Reed Community

On Top of the World: Students Climb Mount Hood

May 11, 2016

An intrepid band of Reed students pulled off an epic feat last weekend, trekking for six hours through snow, ice, steam, and rock to reach the windswept summit of Mount Hood.

Environmental studies major Raphaela Hsu-Flanders ’16, political science major Sydney Scarlata ’16, physics major Evan Peairs ’16, and biology major Guananí Gomez-Van Cortright ’18 climbed Oregon’s tallest peak with Reed climbing instructor Rodney Sofich.

The began their trip at the flagpole at Timberline Lodge at 1 a.m., equipped with boots, ice axes, crampons, helmets, day packs, water, chewy bars, and sunglasses, except for Evan, who wore a pair of welding goggles (he’s a physics major—what did you expect?)

Setting out from Timberline (elevation approximately 6,000 feet), the team climbed for about four hours in pitch darkness, the dominant sound being the whistling of the wind and the crunch of boots on snow. At about 10,500 feet they reached Crater Rock, which marks the beginning of the most difficult and taxing part of the climb. They now began to make their way up the Hogsback—a steep snow ridge that leads towards the summit. Finally they headed West and followed the Old Chute, a route that leads past active fumaroles—volcanic outcrops that vent steam and sulphurous odors into the air. Here they roped up to each other, digging in with their ice axes, climbing on hands and feet, their calves aching.

Environmental studies major Raphaela Hsu-Flanders ’16 ropes up for the final ascent. Note the mountain's massive shadow in the background.

“You have to want it,” says Raphaela. “Mentally, you have to be in the right spot.”

“It was more a mental challenge than a physical one,” agrees Evan. “You’ve got to keep your mind on what you’re doing.”

“I kept thinking, ‘We can do this. And we will do this,’” says Sydney.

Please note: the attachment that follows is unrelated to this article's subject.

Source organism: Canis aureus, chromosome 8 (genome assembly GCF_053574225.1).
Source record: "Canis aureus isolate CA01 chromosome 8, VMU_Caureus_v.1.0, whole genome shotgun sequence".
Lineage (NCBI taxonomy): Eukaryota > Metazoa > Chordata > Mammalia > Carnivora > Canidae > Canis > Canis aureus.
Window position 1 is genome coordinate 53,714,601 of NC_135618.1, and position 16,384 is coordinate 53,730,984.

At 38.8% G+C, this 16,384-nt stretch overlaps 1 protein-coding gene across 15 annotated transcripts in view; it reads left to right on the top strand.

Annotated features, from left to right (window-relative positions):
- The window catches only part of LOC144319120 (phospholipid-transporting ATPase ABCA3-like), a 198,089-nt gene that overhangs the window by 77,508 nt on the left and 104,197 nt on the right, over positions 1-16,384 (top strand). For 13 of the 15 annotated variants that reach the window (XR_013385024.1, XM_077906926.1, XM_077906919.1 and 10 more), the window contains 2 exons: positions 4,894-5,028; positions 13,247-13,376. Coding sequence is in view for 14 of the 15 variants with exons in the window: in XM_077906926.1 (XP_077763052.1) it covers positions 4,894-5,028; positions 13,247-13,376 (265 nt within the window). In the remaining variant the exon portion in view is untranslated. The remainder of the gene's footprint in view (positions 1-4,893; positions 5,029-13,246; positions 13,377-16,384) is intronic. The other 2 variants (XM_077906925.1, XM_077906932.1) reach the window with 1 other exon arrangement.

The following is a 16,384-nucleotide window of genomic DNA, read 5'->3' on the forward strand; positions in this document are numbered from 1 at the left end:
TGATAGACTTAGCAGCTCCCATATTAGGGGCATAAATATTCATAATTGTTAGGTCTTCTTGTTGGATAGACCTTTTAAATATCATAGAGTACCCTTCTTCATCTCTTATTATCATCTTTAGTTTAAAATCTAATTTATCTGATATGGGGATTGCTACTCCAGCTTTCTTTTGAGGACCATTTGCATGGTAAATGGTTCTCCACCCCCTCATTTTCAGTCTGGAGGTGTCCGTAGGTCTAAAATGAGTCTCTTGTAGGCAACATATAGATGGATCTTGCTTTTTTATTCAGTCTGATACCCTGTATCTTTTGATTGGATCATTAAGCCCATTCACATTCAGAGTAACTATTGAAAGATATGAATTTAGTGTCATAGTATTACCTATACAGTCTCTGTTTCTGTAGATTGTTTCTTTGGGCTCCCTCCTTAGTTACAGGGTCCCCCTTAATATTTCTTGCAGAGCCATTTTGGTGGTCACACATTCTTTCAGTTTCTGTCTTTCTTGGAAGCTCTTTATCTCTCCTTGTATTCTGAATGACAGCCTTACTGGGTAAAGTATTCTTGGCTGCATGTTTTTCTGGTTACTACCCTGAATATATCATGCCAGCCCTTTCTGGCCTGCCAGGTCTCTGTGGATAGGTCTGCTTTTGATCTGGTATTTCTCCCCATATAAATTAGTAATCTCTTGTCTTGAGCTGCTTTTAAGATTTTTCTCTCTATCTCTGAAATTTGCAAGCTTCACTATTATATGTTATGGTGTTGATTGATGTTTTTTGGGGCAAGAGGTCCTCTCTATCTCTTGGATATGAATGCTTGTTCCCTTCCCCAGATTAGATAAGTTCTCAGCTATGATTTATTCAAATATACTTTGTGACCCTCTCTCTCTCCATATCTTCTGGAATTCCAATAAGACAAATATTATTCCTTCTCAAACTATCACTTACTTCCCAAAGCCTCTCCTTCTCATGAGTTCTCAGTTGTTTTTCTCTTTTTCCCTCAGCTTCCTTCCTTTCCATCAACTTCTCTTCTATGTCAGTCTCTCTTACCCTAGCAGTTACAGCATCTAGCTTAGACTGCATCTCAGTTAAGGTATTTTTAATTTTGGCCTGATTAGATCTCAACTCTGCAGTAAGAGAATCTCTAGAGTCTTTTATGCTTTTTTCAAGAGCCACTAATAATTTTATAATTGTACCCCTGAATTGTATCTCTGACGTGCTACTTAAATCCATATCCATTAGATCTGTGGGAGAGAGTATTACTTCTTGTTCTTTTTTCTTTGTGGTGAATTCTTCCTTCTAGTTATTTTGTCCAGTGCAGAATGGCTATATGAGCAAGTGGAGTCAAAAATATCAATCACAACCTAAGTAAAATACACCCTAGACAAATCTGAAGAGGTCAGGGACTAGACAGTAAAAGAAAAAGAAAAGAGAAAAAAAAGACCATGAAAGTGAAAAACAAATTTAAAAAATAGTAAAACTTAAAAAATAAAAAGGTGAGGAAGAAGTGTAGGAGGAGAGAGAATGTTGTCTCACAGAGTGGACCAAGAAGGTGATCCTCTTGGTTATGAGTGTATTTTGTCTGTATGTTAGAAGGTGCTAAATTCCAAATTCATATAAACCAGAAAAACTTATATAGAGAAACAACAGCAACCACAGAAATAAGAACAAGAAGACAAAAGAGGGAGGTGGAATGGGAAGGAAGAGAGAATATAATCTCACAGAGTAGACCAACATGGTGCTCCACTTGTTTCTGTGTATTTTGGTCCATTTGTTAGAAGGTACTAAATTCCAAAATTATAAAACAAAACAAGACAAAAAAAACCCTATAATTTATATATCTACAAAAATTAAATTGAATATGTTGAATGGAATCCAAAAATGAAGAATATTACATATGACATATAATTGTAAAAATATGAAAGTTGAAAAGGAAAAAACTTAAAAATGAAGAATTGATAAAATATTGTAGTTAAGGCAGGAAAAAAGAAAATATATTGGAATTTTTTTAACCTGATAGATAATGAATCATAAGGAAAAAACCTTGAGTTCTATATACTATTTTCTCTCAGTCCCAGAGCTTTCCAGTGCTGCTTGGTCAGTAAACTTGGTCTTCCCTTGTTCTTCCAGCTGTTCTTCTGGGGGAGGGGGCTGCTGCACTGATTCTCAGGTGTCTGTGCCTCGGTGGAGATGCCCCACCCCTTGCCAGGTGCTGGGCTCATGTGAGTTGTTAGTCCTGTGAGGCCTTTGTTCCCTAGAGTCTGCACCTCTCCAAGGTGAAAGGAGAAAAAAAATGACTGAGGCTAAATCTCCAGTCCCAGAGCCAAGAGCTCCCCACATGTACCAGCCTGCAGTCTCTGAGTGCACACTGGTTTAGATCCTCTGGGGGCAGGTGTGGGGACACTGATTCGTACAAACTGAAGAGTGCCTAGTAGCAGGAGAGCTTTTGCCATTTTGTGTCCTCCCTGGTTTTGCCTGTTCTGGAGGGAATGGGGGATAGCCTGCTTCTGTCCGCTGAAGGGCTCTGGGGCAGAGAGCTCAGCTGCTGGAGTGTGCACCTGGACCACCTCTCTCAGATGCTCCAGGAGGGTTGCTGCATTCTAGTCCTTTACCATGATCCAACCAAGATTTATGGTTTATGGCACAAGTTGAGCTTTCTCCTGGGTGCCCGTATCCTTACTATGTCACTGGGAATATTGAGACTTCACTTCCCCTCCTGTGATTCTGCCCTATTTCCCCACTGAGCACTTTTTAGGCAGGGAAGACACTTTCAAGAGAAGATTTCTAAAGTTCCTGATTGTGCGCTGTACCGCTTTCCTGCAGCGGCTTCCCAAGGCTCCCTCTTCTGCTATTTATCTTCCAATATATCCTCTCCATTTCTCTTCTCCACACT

Finally, they reached the summit—an awe-inspiring 11,245 feet above sea level. Looking to the west, they could see a gargantuan shadow of the mountain as the sun rose over the peak.

“It was totally amazing,” says Sydney. “I was like, ‘F*ck, yeah!’”

The expedition represented the climax of an adventuresome year in which Reed students climbed legendary Cascade destinations such as Smith Rock, South Sister, Munra Point, and Mount Saint Helens, not to mention some epic rock climbing.Reed boasts a longstanding tradition of outdoor adventure. Beat poet Gary Snyder ’51 and environmentalist Arlene Blum ’66 (who led the first all-woman ascent of Annapurna I) both climbed Mount Hood as students. Reed’s outdoor programs have attracted national attention. And every year, scores of freshmen go on an Outdoor Odyssey, which many later remember as one of their favorite experiences at Reed.

“Reed Outing Club and Mountaineering Club have brought together a fantastic community of people who are passionate about the outdoors,” says Raphaela.

The climbing team represented a classic cross-section of Reed students.

Raphaela wrote her thesis on the intersection of scientific communication and environmental regulations with Prof. Inkyoung Kim [political science]. During her time at Reed, she also taught science in a local middle school, worked in the admissions office, and led the Reed Mountaineering Club. After graduation, she will work for the Oregon League of Conservation Voters.

Sydney wrote her thesis on the use of diplomatic sanctions in US diplomacy, specifically in the case of the Iran nuclear deal, with Prof. Alex Montgomery [political science]. She also founded the women’s soccer team and spent a semester studying in France. After graduation she will go to Morocco with the Peace Corps.

Evan invented a novel type of musical instrument for his thesis on acoustics with Prof. John Essick [physics]. He also operated Reed’s nuclear reactor and led the madcap student construction group Defenders of the Universe, which builds outlandish contraptions such as a giant hamster wheel, a walking machine, and a monkeybar bicycle. After graduation he is heading to the Bay area to work in robotics.

Guananí won a President’s Summer Fellowship to write fiction in Spain this summer. She has also run the Reed Outing Club and served as a Night Owl.

We look forward to hearing about their next exploits.

Tags: Students, Sports & Adventures